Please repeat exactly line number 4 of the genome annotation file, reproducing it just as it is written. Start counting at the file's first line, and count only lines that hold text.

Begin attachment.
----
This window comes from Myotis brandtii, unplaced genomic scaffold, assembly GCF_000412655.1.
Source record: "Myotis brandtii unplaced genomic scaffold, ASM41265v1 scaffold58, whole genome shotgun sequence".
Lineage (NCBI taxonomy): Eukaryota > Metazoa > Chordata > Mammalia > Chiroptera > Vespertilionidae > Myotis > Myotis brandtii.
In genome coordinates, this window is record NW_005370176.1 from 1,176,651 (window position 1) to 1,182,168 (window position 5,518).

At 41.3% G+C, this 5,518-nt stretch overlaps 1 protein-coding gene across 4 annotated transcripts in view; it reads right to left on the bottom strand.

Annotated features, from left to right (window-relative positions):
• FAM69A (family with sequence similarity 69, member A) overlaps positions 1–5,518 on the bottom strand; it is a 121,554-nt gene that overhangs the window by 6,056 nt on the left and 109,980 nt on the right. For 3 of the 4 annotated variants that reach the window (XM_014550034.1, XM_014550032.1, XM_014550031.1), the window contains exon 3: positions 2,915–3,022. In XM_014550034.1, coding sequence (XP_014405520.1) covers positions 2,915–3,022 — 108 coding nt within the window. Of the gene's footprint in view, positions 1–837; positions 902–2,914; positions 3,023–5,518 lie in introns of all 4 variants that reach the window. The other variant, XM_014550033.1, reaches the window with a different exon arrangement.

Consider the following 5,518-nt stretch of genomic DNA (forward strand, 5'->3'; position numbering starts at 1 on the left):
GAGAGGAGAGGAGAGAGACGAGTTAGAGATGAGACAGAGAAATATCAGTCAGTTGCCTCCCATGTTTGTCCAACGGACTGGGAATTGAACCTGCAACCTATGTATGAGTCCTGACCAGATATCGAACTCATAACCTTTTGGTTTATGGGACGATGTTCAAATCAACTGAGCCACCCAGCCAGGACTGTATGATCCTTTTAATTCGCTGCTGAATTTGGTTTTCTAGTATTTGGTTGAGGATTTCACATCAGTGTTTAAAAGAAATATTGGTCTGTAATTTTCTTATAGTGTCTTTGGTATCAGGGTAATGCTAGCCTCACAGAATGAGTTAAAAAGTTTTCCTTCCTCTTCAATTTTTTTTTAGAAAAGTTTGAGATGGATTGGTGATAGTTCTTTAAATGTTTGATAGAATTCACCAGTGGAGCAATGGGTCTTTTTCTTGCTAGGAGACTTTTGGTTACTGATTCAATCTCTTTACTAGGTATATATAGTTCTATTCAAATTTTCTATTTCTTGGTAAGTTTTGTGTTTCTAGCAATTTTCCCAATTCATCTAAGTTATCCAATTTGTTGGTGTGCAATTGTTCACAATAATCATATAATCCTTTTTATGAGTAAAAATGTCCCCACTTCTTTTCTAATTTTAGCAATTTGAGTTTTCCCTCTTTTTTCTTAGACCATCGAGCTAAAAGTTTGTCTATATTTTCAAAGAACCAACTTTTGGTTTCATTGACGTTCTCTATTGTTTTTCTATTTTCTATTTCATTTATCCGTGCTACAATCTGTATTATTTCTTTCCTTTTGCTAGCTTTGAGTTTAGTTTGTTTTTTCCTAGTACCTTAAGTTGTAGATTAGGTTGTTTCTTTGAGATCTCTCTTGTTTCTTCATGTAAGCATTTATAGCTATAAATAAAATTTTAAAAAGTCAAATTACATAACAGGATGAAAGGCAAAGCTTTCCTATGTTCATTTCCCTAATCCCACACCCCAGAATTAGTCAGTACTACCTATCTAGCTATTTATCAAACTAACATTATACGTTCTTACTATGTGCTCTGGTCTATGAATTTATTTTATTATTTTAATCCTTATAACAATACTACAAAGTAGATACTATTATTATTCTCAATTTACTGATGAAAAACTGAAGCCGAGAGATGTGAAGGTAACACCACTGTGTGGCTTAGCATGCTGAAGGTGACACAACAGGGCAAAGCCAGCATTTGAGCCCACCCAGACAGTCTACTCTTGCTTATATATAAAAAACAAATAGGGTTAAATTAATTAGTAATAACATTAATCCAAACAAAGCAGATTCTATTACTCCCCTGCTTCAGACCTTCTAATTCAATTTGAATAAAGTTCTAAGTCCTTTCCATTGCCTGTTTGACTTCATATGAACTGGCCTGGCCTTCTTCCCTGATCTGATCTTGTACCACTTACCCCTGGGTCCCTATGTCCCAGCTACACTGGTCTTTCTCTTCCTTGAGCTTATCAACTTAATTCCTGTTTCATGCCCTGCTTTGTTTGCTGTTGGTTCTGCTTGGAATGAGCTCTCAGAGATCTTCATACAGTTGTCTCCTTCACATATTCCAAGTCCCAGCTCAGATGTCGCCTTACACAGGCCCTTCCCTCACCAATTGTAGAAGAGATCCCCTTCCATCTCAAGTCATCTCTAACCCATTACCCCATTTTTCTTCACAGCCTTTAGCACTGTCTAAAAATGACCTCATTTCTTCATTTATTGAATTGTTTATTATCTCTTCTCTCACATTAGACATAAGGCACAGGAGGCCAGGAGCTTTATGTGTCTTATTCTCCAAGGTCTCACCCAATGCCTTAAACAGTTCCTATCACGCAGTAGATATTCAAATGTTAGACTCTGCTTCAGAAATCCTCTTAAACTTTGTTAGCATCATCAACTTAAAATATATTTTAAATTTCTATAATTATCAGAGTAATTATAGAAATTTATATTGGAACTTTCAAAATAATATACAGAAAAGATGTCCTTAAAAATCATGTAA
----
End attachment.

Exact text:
In genome coordinates, this window is record NW_005370176.1 from 1,176,651 (window position 1) to 1,182,168 (window position 5,518).